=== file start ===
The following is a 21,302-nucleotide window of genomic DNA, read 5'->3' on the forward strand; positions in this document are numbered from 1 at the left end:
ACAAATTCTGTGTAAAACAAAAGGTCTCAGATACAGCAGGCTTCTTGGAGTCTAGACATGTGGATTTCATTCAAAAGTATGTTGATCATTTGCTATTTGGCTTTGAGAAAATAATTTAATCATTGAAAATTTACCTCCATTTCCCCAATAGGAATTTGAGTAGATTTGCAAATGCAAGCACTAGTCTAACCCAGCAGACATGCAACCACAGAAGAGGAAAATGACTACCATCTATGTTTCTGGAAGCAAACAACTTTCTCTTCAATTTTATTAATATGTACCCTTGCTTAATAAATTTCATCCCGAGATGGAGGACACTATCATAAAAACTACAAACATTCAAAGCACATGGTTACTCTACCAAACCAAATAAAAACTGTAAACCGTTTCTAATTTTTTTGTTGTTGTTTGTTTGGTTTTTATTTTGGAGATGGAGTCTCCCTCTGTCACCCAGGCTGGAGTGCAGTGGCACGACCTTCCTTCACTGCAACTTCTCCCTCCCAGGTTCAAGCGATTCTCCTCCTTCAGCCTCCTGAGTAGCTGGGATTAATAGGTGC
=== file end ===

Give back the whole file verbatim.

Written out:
The following is a 21,302-nucleotide window of genomic DNA, read 5'->3' on the forward strand; positions in this document are numbered from 1 at the left end:
ACAAATTCTGTGTAAAACAAAAGGTCTCAGATACAGCAGGCTTCTTGGAGTCTAGACATGTGGATTTCATTCAAAAGTATGTTGATCATTTGCTATTTGGCTTTGAGAAAATAATTTAATCATTGAAAATTTACCTCCATTTCCCCAATAGGAATTTGAGTAGATTTGCAAATGCAAGCACTAGTCTAACCCAGCAGACATGCAACCACAGAAGAGGAAAATGACTACCATCTATGTTTCTGGAAGCAAACAACTTTCTCTTCAATTTTATTAATATGTACCCTTGCTTAATAAATTTCATCCCGAGATGGAGGACACTATCATAAAAACTACAAACATTCAAAGCACATGGTTACTCTACCAAACCAAATAAAAACTGTAAACCGTTTCTAATTTTTTTGTTGTTGTTTGTTTGGTTTTTATTTTGGAGATGGAGTCTCCCTCTGTCACCCAGGCTGGAGTGCAGTGGCACGACCTTCCTTCACTGCAACTTCTCCCTCCCAGGTTCAAGCGATTCTCCTCCTTCAGCCTCCTGAGTAGCTGGGATTAATAGGTGC